Ex-etiquette: To achieve good co-parenting, planning is key

Planning starts well before parents find someone new by cultivating a mindset of acceptance, writes Dr. Jann Blackstone. (Dreamstime/TNS)Dreamstime/Dreamstime/TNS

Q. My ex’s partner just moved in with my ex. She’s not why we broke up, but they are just so happy it makes me cringe. We share custody of our 6-year-old son. I don’t want her disciplining my son! What’s good ex-etiquette?

A. You can guess this is a pretty common problem. Everyone gets very territorial when it comes to their children, and that’s understandable. But the reality is, most people who break up are going to find someone new. They will most likely marry or move in together, and that means the new person is part of your child’s life. Based on that, few anticipate the amount of preparation needed to successfully pull this off.

Most don’t realize the stresses going back and forth puts on their children. They only see as far as their front door. Plus, the advice given to estranged parents often does not take into consideration the logistics of starting over, and how vital planning is so our children can relax and feel safe in both homes.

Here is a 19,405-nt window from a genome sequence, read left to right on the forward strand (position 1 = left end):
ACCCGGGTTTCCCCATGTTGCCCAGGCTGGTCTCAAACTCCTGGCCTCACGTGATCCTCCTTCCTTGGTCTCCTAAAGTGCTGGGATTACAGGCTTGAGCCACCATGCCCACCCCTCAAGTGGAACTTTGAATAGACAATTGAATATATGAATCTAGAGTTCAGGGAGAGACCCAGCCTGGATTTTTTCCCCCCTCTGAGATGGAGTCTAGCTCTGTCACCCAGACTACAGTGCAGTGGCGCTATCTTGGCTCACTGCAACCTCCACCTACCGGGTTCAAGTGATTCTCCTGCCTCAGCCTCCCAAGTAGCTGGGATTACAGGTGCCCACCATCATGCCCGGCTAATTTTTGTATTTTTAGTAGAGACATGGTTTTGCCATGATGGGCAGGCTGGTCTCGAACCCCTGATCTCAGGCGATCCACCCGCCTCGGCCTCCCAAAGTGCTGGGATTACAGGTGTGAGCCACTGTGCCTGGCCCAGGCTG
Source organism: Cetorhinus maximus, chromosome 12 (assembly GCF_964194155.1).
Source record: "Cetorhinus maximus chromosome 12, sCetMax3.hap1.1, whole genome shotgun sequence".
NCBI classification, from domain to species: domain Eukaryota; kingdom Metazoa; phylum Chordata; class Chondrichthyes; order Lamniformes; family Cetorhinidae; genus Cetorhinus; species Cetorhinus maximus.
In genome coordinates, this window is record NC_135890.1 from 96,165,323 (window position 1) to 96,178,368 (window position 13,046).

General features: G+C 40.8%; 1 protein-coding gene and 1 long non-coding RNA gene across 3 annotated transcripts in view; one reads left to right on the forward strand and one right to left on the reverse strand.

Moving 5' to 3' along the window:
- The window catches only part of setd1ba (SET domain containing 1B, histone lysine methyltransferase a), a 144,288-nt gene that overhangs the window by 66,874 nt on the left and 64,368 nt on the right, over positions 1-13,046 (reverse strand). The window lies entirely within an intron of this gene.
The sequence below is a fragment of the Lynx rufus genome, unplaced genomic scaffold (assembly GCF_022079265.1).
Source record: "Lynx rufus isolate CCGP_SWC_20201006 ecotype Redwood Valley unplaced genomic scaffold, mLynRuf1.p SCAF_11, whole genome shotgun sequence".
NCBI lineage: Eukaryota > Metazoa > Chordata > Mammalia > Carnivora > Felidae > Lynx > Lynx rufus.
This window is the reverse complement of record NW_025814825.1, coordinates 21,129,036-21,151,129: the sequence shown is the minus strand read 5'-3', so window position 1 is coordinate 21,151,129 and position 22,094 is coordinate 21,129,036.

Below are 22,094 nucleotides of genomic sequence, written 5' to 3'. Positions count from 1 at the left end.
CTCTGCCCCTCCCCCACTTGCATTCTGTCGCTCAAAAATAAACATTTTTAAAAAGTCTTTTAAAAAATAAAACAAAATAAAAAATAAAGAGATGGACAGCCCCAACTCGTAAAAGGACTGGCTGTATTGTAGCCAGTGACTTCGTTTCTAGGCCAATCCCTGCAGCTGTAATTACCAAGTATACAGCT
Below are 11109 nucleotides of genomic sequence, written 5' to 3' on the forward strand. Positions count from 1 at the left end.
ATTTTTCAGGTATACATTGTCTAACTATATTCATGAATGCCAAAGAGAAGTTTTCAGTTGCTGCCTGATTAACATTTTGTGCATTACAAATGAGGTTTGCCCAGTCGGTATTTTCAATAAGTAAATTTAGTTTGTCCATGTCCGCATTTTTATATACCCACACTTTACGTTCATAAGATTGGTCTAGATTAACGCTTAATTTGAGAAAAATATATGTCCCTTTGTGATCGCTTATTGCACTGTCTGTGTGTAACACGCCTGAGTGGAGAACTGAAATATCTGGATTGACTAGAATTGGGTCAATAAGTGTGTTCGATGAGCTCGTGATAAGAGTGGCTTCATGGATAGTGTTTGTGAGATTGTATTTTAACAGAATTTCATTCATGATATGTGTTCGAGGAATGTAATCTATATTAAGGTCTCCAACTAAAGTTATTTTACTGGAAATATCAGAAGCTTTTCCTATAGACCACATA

The planning starts well before parents find someone new by cultivating a mindset of acceptance. It starts with accepting that life as a couple is over, but working together for the sake of your child is not. Granted, most don’t like their exes, and if that is the case, they may think their new partner is a little nuts for being with them. We all bring out different things in different people. The main thing to remember is your child lives with all of you. What can you do to make your child’s life easier?

Many suggest that the parents’ homes remain completely separate — don’t get into each other’s business. From a relationship stance, that is sound advice. They are a couple now. However, your part is to make it clear you are available to discuss problems and find solutions together. Yes, “she” is not your child’s mother, nor will she ever be, but if you share custody, your child will look to her for advice and consolation and the more you two are on the same page — along with dad — the better off your son will be.

Whether a bonusparent should discipline is an important question, and there is no definitive yes or no answer. Some situations dictate yes, others no. I can say without hesitation that problems set in if the bonusparent is allowed to establish disciplinary protocol for children who are not theirs. Discipline always starts with the parents. The bonusparent follows the parents’ lead. So, if the rule is no food in front of the TV, the parent is not around, the bonusparent must be empowered to reinforce no food in front of the TV, particularly if they also have children in the home. Where the planning comes in is if your son comes home and says, “Lisa always tells me what to do and she won’t let me eat anything,” you have the presence of mind to read between the lines and are open to a clarifying conversation with an adult. That’s good ex-etiquette.

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